Sunday, February 19, 2012

A Tongue Lit By Hell's Fire

Whoever first coined the little ditty about sticks and stones breaking bones but words never hurting him was a liar. Words hurt. They can do immense damage, many times leaving scars much greater and much longer lasting than the bruise of a stone or bloody gash from a stick.

Most of us have both used our tongues for evil and have received third degree burns from such a hell-bent tongue. Likewise, we have all used our tongues for good and have had our hearts warmed by others' tongues as well. Good or bad, our memories hold tight to the actual words much like a burr in an animal's coat. Some conversations, we can repeat verbatim twenty years later even though we may not remember the time, place, or any other trappings of that day.

Because God knew the power of words, He cautioned us as Christians to use our tongues for good, not evil. James said, "the tongue is a fire, the very world of iniquity; the tongue is set among our members as that which defiles the entire body, and sets on fire the course of our life, and is set on fire by hell... it is a restless evil and full of deadly poison. With it we bless our Lord and Father, and with it we curse men, who have been made in the likeness of God; 10 from the same mouth come both blessing and cursing. My brethren, these things ought not to be this way" (Jas. 3:6, 8-10).

Here, James first denotes the tongue's tendency to speak evil, to act as a fire that devours, as a poison that destroys an entire entire life. He also notes where such fleshly tongue-tendencies come from--hell.

However, in the same passage, James mentions that the Christian's tongue can also be used for good, for blessings, towards other men and towards God. Though James doesn't use the exact words, the implication is that this tongue-tendency comes from the opposite location--from heaven, or in this case, from the third part of the trinity, the Spirit that resides within.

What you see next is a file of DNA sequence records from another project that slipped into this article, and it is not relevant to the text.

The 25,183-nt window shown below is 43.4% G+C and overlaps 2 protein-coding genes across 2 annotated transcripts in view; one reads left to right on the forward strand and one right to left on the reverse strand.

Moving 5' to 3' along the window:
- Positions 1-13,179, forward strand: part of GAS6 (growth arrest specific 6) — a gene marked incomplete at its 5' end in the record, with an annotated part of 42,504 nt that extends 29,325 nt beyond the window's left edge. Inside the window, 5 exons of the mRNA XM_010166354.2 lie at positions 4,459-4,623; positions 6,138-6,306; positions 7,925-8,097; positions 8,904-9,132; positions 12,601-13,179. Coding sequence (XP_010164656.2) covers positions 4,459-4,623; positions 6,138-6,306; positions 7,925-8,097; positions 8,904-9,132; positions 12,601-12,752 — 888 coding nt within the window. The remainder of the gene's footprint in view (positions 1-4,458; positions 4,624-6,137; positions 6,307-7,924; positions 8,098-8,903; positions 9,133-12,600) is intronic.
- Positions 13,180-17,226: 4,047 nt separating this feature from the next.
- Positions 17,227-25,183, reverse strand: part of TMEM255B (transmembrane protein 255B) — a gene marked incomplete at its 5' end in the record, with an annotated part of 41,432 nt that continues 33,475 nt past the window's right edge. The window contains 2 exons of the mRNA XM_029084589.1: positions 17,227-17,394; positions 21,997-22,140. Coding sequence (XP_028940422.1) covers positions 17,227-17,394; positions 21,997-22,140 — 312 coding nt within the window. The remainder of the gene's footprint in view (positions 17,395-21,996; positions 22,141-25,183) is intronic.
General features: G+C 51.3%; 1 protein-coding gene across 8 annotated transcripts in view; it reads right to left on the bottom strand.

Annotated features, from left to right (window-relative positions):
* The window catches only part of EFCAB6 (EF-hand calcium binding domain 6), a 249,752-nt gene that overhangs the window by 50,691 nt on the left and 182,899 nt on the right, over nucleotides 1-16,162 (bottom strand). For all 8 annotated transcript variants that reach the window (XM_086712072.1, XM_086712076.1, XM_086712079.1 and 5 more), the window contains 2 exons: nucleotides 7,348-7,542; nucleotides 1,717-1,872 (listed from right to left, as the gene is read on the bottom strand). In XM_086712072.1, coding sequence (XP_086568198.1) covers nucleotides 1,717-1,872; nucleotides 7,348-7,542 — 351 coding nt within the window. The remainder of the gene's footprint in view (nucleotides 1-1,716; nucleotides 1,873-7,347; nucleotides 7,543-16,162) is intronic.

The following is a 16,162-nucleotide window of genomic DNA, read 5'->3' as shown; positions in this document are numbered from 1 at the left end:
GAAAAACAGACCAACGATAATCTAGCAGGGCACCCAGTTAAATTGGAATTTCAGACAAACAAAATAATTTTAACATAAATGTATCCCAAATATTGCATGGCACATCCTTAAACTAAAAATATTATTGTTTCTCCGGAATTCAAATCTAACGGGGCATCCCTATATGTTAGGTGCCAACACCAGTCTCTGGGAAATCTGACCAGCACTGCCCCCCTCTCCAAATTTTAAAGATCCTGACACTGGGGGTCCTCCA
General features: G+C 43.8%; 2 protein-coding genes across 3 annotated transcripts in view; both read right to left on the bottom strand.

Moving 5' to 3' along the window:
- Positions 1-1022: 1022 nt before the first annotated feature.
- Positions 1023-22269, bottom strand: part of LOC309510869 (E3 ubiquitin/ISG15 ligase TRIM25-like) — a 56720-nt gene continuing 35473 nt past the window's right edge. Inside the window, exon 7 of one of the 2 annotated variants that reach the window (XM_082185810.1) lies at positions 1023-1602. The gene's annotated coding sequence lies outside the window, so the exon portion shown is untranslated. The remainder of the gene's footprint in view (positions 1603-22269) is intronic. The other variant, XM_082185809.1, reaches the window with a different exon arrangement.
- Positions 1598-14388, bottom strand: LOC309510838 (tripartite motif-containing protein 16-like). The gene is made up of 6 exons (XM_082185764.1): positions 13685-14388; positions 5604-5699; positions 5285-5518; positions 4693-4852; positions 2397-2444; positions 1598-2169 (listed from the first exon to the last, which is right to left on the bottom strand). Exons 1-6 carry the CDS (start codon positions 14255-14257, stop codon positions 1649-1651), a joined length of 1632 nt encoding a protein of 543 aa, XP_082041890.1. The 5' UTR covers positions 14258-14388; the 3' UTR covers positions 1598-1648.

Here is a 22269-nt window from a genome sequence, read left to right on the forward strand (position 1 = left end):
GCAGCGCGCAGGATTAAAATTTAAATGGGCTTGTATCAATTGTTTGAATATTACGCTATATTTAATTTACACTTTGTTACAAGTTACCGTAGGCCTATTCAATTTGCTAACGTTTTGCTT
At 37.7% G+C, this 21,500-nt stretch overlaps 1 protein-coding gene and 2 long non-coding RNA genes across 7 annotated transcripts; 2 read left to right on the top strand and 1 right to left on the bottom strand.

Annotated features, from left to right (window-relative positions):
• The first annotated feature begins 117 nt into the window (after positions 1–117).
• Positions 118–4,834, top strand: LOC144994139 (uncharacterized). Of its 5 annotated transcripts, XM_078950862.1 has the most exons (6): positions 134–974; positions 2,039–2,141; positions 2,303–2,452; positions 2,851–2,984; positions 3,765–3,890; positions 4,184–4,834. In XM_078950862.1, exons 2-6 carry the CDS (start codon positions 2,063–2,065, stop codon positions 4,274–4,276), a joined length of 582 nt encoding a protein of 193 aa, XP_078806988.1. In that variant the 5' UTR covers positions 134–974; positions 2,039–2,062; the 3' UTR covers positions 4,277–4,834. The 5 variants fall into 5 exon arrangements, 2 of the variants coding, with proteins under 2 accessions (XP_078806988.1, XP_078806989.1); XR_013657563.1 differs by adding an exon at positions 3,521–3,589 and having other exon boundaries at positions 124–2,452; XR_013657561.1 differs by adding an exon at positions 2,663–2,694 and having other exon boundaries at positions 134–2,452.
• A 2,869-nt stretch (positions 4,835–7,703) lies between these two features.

Although the tongue may have both conflicting tendencies since flesh wars with the spirit within, James makes it clear that we must strive to use our tongues only for good and not for evil.

Many times, even when we suppress the Spirit and speak otherwise, it is perfectly clear as to whether we are using our tongues for good or for evil. But what about those times when it's gray, when we're unsure, when maybe we're unsure our motives are 100% pure in the speaking? What then?

I believe part of the answer is housed in another usage of the same term tongue.

In the book of Acts, Paul describes the indwelling of the Holy Spirit as "cloven tongues like as of fire," which "sat upon each of them. And they were all filled with the Holy Ghost, and began to speak with other tongues, as the Spirit gave them utterance....we do hear them speak in our tongues the wonderful works of God" (Acts 2:3-4, 11).

This tongue literally came down from heaven and commandeered each man's fleshly tongue so that it spoke (in James' words) to "bless our Lord and Father."

A second effect of these heavenly tongues was unity.

The first indication of unity is that even though there were many different nationalities and languages present, each man heard in his own tongue, one man asking "how hear we every man in our own tongue, wherein we were born?" (Acts 2:8).

A second indication of unity was the Christians' actions after the tongues of fire. Paul writes after this event that "all that believed were together, and had all things common; And sold their possessions and goods, and parted them to all men, as every man had need. And they, continuing daily with one accord in the temple, and breaking bread from house to house, did eat their meat with gladness and singleness of heart" (Acts 2:44-46).

As such, it seems there are two indicators we as followers of Christ can use to determine whether our speech is of a tongue lit by hell's fire or by heaven's fire. First, will my words serve to glorify God? Will they serve to bless others or God, Himself? And secondly, will they serve to bring unity or division?

It's not a fail-proof checklist. But there have been many times when asking myself these two simple questions would have saved me miles of scorched earth that I had to reseed in repentance.

Photo: Michael Wells' Photography

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